Monthly Archives: September 2013

Building media relationships…


For all of you businesspeople, fundraisers, sales and communications professionals out there, you know that in order to be successful you must do one thing really well: Build relationships.

The same is true in generating media coverage for your organization. It takes time to build relationships with journalists. But when you do, the rewards can be great. Here’s some advice to start building relationships with journalists:

Learn who covers your industry for your regional and trade media. Local print reporters often have so-called “beats” such as business, health and fitness, arts, sports, and so on. Find out who is writing about your area of expertise and follow their stories.

While some television stations have beat reporters, most broadcast media rely more on “general assignment” reporters — meaning that one day they may be covering a court room trial and the next they may be covering a fire. Regardless, be familiar who covers what topics in your local media. The same holds true for trade media. Know the major trade media outlets in your industry. Keep an eye out for who covers topics that relate to your business.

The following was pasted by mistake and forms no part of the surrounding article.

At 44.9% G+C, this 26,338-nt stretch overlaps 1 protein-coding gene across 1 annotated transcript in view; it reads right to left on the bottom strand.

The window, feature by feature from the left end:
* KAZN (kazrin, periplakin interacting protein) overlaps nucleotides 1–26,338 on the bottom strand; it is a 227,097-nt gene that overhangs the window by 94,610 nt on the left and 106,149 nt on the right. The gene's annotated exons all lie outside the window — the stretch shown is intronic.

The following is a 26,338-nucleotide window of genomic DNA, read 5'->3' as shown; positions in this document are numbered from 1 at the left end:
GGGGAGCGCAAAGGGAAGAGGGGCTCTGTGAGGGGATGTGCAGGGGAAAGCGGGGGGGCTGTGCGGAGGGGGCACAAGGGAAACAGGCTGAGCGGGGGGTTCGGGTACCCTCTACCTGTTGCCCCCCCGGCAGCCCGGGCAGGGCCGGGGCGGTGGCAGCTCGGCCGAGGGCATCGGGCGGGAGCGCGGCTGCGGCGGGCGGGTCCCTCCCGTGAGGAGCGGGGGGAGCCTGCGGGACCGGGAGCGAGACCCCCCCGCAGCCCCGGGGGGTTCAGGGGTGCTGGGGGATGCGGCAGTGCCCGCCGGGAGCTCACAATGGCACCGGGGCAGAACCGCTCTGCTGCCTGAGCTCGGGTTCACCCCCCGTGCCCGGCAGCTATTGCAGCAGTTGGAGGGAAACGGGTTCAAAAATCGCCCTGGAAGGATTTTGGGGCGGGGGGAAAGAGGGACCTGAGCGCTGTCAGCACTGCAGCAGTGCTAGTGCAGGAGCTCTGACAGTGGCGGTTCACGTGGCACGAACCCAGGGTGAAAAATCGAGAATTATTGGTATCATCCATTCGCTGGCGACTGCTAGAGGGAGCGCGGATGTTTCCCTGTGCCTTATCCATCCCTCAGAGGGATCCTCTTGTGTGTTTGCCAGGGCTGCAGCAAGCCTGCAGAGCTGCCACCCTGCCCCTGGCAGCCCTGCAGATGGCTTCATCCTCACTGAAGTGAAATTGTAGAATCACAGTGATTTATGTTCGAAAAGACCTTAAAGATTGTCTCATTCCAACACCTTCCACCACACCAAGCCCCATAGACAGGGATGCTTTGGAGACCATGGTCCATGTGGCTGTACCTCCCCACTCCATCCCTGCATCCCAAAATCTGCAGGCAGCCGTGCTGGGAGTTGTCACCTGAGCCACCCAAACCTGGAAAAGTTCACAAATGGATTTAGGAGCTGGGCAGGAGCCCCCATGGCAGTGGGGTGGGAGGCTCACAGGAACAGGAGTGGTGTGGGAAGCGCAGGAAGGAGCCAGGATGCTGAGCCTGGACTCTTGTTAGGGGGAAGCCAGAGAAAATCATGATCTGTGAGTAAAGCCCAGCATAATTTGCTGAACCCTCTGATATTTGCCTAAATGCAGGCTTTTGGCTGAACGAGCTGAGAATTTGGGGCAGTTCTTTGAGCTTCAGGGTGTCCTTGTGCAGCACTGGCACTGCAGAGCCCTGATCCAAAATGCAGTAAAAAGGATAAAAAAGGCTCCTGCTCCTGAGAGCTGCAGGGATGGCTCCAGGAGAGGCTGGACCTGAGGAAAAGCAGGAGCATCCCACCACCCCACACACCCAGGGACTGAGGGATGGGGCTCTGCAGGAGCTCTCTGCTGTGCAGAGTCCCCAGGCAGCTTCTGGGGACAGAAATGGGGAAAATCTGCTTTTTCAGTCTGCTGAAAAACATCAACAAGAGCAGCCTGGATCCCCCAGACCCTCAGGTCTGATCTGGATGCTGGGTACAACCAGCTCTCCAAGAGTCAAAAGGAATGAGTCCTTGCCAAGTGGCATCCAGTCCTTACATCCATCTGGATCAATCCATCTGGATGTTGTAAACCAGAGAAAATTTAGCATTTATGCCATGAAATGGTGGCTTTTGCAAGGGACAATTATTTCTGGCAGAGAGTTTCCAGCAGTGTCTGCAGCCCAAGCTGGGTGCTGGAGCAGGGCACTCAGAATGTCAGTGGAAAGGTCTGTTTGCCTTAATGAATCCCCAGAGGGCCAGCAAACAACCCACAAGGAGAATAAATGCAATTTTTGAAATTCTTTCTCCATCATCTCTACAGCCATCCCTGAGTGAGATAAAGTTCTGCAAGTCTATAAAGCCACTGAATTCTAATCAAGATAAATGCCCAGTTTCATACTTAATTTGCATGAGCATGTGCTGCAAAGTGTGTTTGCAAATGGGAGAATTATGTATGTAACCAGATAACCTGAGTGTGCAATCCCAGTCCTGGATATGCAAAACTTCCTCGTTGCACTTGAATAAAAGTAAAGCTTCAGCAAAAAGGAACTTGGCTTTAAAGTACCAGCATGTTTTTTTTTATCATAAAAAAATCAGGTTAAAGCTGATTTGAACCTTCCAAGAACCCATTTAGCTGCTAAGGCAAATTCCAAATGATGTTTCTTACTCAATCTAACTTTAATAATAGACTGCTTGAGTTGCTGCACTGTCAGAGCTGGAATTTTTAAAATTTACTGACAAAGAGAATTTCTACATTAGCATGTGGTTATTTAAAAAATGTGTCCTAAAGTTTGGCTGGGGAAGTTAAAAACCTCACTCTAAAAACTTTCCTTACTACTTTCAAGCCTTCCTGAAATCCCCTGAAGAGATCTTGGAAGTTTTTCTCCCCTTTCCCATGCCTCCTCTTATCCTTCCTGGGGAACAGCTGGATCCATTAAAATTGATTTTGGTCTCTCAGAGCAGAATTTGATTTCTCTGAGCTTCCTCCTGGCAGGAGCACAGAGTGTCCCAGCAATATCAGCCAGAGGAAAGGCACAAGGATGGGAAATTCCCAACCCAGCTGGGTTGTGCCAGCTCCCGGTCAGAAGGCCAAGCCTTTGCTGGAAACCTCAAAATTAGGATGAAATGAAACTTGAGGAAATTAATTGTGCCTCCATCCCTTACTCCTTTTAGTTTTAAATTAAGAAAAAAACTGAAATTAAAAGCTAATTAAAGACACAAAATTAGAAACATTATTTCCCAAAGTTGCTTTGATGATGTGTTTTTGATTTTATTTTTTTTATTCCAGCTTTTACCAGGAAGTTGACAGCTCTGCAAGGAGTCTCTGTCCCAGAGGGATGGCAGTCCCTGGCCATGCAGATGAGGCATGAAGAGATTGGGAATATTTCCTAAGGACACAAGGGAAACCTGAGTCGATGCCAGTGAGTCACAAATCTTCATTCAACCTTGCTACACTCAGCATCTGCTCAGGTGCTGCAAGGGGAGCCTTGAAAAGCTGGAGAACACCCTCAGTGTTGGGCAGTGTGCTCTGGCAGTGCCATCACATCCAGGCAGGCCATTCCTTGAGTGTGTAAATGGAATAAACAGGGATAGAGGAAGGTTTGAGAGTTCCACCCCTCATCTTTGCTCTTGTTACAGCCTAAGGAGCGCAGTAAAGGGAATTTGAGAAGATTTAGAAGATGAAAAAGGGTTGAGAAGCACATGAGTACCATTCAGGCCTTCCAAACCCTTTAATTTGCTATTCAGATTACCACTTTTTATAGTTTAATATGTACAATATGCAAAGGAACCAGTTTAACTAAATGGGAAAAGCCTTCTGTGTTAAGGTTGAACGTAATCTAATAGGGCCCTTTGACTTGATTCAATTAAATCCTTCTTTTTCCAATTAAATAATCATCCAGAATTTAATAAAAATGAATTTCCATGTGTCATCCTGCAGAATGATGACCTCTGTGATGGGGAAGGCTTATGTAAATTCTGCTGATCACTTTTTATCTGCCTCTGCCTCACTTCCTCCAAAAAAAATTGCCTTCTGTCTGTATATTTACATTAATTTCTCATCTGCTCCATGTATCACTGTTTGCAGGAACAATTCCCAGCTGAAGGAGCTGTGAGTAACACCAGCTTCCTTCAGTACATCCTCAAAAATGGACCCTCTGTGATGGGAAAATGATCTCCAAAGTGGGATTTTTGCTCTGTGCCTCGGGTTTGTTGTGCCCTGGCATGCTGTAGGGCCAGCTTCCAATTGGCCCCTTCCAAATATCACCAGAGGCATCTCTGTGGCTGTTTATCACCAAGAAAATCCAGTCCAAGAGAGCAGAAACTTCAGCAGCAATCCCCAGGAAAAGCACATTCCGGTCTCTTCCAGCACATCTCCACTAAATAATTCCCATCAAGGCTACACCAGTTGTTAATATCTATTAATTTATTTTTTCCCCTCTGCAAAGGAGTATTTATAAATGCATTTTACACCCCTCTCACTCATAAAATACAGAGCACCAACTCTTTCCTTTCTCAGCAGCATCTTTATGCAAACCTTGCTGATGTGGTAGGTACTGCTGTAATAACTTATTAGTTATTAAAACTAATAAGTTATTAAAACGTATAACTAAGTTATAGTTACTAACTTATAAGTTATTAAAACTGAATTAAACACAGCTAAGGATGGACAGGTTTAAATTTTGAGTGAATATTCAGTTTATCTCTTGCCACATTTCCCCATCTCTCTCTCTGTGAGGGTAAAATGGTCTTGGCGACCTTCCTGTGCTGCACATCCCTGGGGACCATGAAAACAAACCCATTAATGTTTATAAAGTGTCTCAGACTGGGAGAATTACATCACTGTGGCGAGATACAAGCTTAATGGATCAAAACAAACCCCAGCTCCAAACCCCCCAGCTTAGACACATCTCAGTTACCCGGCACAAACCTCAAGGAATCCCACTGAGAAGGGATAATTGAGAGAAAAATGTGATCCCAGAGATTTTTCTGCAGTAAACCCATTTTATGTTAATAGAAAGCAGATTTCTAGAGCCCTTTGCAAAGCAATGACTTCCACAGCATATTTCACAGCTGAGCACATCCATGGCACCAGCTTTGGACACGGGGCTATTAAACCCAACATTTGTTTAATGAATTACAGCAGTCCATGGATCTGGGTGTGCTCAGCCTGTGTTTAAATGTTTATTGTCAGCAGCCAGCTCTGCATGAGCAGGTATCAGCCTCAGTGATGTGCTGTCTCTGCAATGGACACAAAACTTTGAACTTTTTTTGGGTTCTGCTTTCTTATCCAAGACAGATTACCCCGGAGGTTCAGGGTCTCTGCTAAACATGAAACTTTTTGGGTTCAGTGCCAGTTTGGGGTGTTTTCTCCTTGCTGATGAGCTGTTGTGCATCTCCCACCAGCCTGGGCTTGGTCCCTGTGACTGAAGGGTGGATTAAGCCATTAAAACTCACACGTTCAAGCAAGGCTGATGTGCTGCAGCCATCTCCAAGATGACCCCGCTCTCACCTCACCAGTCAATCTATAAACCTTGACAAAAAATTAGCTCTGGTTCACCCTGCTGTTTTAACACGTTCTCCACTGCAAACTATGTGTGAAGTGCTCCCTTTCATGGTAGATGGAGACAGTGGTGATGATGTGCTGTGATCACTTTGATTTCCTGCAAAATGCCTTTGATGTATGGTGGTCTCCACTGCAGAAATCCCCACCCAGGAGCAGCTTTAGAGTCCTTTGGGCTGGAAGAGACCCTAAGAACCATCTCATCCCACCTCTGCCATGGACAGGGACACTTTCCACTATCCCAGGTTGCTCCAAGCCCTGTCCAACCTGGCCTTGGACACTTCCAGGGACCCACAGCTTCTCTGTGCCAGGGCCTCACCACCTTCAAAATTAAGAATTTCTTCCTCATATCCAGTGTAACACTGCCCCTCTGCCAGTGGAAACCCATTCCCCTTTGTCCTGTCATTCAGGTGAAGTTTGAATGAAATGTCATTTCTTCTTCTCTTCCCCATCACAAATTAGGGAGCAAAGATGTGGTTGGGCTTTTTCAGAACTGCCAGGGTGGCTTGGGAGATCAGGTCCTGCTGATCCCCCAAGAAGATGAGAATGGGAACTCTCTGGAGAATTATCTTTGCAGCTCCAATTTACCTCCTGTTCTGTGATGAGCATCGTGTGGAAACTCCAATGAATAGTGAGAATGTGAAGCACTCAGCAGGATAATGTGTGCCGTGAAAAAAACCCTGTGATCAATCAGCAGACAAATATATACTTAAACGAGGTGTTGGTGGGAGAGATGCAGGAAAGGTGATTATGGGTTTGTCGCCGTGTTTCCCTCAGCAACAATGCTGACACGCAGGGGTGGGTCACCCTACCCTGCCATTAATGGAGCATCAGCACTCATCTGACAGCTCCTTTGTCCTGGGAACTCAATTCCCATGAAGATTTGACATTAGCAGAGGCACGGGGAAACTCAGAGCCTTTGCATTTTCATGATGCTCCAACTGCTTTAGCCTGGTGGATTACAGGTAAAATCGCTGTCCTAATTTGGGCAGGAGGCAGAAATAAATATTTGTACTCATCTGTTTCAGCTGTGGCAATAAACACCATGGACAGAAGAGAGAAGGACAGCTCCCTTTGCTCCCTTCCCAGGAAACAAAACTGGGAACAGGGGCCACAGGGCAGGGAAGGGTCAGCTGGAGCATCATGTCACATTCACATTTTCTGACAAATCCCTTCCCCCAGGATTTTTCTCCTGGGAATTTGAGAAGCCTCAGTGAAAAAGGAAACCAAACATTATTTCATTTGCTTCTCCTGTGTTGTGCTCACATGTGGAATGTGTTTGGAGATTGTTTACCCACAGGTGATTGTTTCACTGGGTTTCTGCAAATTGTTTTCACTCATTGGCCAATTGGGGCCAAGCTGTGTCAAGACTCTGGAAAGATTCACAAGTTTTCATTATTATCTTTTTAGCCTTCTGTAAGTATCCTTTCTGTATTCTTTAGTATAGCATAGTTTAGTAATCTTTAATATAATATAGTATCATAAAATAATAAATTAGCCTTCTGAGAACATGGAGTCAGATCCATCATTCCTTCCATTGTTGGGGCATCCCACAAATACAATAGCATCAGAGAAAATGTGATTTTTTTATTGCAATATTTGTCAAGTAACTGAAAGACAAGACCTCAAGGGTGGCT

Once you have identified journalists of interest, read or watch their stories and follow them on Twitter. Keep an eye on the kinds of stories they cover and what topics interest them. This will help you tailor your media outreach efforts toward the right reporter.

Building relationships in any endeavor takes time. Begin the process with reporters by passing along items of interest, providing information about your industry, and letting them know that you’re willing to offer comment on breaking news in your industry.

Over time, the journalists you reach out to may call on you to provide context on developments in your industry. In the process, you will not only build relationships, but awareness of your organization and its efforts.



Filed under DIY PR, Entry Level PR, Media Relations, Public Relations, Publicity, Social Media

3 questions to consider before taking that new PR job

Are you an entry-level or early stage communications professional looking to start your career or move to another job?

We’ve gathered our wisdom on a few items you should consider before jumping at that job opportunity. All of these items can affect your day-to-day activities — and your job satisfaction.